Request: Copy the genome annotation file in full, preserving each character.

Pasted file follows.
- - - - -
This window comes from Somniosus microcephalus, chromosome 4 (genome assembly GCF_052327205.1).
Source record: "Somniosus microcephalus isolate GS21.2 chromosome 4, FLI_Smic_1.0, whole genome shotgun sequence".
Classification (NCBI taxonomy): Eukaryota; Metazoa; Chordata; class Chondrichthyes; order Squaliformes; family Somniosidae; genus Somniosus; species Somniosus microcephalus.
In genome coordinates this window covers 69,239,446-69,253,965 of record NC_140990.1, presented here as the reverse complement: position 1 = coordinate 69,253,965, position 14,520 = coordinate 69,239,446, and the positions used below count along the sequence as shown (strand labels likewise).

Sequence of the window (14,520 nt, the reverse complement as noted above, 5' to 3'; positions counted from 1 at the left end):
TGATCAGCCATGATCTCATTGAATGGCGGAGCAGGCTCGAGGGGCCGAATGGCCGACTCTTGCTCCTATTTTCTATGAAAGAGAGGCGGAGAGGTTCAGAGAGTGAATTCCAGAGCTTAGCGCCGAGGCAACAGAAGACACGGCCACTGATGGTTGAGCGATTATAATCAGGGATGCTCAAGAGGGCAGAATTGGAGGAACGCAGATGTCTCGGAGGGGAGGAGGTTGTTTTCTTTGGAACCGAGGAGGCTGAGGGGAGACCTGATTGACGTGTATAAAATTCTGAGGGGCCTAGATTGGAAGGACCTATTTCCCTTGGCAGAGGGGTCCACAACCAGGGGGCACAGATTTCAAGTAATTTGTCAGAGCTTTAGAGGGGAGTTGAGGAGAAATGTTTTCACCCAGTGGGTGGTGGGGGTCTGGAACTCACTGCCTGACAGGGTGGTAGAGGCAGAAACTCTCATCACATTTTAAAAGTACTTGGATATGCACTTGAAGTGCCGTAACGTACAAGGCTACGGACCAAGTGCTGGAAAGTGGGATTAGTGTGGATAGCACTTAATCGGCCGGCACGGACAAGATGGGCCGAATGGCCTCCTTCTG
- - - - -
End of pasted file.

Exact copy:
This window comes from Somniosus microcephalus, chromosome 4 (genome assembly GCF_052327205.1).
Source record: "Somniosus microcephalus isolate GS21.2 chromosome 4, FLI_Smic_1.0, whole genome shotgun sequence".
Classification (NCBI taxonomy): Eukaryota; Metazoa; Chordata; class Chondrichthyes; order Squaliformes; family Somniosidae; genus Somniosus; species Somniosus microcephalus.
In genome coordinates this window covers 69,239,446-69,253,965 of record NC_140990.1, presented here as the reverse complement: position 1 = coordinate 69,253,965, position 14,520 = coordinate 69,239,446, and the positions used below count along the sequence as shown (strand labels likewise).

Sequence of the window (14,520 nt, the reverse complement as noted above, 5' to 3'; positions counted from 1 at the left end):
TGATCAGCCATGATCTCATTGAATGGCGGAGCAGGCTCGAGGGGCCGAATGGCCGACTCTTGCTCCTATTTTCTATGAAAGAGAGGCGGAGAGGTTCAGAGAGTGAATTCCAGAGCTTAGCGCCGAGGCAACAGAAGACACGGCCACTGATGGTTGAGCGATTATAATCAGGGATGCTCAAGAGGGCAGAATTGGAGGAACGCAGATGTCTCGGAGGGGAGGAGGTTGTTTTCTTTGGAACCGAGGAGGCTGAGGGGAGACCTGATTGACGTGTATAAAATTCTGAGGGGCCTAGATTGGAAGGACCTATTTCCCTTGGCAGAGGGGTCCACAACCAGGGGGCACAGATTTCAAGTAATTTGTCAGAGCTTTAGAGGGGAGTTGAGGAGAAATGTTTTCACCCAGTGGGTGGTGGGGGTCTGGAACTCACTGCCTGACAGGGTGGTAGAGGCAGAAACTCTCATCACATTTTAAAAGTACTTGGATATGCACTTGAAGTGCCGTAACGTACAAGGCTACGGACCAAGTGCTGGAAAGTGGGATTAGTGTGGATAGCACTTAATCGGCCGGCACGGACAAGATGGGCCGAATGGCCTCCTTCTG